The Coincidental Critic

Exploring the art of storytelling.

The Long Bright Dark Beginning to True Detective

true-detective-poster

After hearing all the Emmy buzz about “True Detective,” I’d thought I’d check it out myself.  And I must say, based off the first episode, I’m not surprised as to why the critics loved it.

First off, the writing in this episode was superb.  While the script did portray deep metaphors and concepts, the writing remained true and natural.  It was complex, yet easy to follow and understand.  Nic Pizzolatto did a great job writing an episode that was intellectual and realistic.

Adding to the great writing, this show was led by amazing actors.  Both Woodey Harrelson and Matthew McConaughey were perfect in their roles as Marty and Rust respectively.  They made each character come to life with his own unique personality and mannerisms.  McConaughey’s performance in particular was riveting.  He was constantly in character, acting whenever in the camera’s frame.  Throughout the episode, McConaughey acted using only his eyes.  The way he moved them revealed so many aspects about his character.  I was completely blown away.

The icing on the cake  was the work done by the hair and make-up department.  This episode primarily took place in 1995, seventeen years prior to the show’s “present day.”  In this case, both Harrelson and McConaughey had to be much, much younger than their present selves.  The hair and make-up team made this time jump look flawless.  It was almost frightening how much younger Harrelson and McConaughey looked in the 1995 scenes compared to the 2012 scenes.  Their faces were tighter and more flushed, while their hair was fuller.  I completely believed that these men were almost twenty years younger than their actual ages.  Very impressive work done by the hair and make-up team.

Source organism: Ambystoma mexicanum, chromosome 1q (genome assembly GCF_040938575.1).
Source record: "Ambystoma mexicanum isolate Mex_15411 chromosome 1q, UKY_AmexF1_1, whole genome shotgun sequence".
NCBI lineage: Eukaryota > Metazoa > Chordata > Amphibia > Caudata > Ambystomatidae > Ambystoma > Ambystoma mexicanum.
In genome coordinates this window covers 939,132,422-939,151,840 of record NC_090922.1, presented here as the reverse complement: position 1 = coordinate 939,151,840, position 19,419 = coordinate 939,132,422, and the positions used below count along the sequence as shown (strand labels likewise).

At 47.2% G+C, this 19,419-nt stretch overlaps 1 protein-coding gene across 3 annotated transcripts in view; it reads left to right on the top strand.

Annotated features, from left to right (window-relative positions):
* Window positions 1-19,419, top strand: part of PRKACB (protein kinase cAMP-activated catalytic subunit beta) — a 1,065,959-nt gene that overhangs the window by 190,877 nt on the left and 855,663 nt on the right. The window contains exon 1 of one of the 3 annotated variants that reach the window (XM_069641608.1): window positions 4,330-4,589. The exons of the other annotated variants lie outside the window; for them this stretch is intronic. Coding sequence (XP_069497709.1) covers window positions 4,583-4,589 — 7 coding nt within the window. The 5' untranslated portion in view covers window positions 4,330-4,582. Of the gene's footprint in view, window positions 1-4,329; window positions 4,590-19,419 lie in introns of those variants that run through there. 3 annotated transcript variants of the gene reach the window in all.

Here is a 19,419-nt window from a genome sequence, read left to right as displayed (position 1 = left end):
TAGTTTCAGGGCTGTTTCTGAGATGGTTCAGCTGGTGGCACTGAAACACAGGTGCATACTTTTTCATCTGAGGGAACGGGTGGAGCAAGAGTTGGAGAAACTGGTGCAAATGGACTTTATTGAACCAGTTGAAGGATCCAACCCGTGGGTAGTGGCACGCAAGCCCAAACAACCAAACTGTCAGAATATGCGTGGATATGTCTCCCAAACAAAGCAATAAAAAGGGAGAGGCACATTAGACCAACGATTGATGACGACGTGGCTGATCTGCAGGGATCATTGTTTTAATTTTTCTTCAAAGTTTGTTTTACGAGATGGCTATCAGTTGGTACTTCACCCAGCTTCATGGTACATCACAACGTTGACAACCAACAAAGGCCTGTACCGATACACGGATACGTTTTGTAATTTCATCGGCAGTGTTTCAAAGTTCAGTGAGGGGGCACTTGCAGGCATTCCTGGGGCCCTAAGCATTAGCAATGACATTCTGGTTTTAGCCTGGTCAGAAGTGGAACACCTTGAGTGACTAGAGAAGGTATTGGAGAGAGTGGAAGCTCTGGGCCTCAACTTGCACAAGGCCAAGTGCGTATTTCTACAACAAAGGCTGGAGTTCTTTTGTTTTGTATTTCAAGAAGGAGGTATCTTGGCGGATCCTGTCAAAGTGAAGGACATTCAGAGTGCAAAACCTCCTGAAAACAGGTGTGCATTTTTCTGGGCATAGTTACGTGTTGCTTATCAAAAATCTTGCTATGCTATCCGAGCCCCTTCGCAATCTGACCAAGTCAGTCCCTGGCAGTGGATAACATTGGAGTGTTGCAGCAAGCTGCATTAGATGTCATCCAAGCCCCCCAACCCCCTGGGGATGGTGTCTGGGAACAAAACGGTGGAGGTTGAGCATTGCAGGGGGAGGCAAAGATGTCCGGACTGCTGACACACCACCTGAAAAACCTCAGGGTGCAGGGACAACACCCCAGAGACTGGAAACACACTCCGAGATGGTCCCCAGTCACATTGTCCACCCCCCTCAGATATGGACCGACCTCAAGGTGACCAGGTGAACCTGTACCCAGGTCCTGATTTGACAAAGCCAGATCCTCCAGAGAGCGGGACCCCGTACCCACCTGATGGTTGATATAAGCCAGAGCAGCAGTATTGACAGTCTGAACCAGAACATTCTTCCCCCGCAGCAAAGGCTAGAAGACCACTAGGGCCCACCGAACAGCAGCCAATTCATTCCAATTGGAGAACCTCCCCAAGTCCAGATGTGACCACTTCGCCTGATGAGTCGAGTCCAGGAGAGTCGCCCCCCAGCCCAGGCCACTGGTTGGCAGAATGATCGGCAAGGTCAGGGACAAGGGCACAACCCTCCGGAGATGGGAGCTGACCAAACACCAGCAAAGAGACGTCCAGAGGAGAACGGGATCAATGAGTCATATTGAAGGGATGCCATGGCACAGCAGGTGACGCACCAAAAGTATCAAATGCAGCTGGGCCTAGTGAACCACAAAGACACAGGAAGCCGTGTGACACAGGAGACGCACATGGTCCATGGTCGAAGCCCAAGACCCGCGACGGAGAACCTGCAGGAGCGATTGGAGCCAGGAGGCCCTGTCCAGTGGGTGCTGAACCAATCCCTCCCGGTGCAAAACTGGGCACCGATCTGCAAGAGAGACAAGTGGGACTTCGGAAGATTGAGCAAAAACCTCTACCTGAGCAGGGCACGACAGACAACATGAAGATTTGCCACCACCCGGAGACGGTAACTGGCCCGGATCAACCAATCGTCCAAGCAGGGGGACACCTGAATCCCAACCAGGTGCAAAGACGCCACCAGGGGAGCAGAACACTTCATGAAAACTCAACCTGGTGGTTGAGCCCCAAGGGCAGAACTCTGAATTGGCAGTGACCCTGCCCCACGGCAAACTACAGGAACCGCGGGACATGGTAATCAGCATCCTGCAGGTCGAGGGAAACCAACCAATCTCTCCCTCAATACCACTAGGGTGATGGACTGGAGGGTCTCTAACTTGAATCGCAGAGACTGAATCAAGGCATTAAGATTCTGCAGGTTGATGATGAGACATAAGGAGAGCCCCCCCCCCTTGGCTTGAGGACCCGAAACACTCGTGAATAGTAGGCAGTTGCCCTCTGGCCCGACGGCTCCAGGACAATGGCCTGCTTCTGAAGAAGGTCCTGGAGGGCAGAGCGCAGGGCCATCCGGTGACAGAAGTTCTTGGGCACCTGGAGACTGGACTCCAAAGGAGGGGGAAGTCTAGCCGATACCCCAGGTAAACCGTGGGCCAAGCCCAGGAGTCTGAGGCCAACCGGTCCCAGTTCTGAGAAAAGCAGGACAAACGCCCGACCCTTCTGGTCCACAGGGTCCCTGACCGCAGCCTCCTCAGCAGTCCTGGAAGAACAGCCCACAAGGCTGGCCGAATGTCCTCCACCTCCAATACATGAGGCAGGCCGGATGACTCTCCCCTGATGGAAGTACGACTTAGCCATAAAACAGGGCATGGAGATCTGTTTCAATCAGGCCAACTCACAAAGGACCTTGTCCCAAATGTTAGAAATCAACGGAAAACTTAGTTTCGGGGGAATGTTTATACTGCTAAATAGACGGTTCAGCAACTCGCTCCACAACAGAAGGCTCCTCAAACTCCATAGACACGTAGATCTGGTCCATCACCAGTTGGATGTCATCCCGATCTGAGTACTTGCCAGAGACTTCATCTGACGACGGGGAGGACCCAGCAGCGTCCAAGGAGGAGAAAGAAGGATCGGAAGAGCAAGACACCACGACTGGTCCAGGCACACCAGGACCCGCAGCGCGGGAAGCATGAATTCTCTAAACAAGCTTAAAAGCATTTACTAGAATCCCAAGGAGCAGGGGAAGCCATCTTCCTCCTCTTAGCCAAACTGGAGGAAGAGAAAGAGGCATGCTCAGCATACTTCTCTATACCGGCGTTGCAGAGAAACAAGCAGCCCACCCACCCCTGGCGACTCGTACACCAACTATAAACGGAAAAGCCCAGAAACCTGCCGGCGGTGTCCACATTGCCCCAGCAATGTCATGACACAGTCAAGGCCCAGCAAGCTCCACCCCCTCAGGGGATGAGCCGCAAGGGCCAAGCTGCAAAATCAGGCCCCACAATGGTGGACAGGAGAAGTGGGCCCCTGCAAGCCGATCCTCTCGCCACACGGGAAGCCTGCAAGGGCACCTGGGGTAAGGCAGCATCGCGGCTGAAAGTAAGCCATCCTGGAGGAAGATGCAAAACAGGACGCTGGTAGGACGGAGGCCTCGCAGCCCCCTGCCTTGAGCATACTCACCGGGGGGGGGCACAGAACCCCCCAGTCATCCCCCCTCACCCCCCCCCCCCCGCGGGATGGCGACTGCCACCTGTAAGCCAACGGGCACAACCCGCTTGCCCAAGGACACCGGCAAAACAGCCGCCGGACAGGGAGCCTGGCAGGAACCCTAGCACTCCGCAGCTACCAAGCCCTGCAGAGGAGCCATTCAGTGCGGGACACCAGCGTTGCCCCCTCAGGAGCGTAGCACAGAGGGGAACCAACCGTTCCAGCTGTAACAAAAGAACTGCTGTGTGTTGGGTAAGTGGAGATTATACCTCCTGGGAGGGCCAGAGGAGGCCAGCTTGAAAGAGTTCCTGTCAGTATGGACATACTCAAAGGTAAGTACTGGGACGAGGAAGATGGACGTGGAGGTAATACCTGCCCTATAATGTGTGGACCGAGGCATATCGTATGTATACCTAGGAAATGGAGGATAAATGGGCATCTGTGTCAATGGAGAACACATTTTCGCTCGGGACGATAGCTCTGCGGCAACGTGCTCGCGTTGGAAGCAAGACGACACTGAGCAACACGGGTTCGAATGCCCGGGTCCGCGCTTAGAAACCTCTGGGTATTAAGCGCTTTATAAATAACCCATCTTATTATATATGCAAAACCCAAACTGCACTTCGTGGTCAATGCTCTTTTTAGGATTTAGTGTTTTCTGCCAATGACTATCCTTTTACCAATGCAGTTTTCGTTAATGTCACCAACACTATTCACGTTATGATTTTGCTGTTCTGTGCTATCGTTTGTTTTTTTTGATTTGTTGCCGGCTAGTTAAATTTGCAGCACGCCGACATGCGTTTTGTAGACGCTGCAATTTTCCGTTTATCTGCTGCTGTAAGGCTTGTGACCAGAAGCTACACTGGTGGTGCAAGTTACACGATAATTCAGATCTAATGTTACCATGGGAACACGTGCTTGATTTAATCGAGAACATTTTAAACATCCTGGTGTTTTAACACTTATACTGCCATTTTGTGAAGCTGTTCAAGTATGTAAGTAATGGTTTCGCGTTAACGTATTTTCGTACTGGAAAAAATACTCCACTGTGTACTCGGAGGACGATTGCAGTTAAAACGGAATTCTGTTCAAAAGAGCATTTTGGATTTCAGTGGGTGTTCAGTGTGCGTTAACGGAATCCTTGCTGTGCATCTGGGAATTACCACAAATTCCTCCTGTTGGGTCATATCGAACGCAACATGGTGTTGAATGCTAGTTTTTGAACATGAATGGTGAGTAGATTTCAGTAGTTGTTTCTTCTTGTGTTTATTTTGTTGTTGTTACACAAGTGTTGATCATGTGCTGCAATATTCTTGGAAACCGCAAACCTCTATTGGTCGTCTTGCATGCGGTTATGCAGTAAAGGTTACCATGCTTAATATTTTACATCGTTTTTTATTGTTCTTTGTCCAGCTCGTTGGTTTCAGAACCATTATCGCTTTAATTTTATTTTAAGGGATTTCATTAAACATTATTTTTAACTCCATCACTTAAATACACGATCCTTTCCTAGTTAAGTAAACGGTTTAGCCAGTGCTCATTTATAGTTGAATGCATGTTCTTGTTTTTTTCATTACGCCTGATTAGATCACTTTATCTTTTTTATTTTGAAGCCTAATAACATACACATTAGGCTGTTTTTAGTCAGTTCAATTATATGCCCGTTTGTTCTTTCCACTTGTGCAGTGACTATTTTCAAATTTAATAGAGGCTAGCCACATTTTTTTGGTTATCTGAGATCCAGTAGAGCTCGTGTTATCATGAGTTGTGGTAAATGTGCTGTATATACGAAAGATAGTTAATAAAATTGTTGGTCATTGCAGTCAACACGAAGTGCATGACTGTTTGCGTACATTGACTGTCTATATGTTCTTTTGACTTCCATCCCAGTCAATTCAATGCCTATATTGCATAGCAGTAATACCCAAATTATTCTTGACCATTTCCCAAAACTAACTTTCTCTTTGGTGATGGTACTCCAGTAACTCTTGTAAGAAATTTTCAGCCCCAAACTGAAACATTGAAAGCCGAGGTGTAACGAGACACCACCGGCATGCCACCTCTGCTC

Unfortunately, during this episode, I found myself getting a little bored.  I wasn’t that interested in the case Rust and Marty were trying to solve, but more interested in the characters themselves (which I think is what the production team was going for); however, this prevented the show from holding my full attention.  I thought the episode was a bit too somber and serious, and while it dealt with serious situations, I wish there were a few more scenes that lightened the mood.

I ended up leaving the episode curious as to what the rest of the season has in store, and I’m excited to keep watching.

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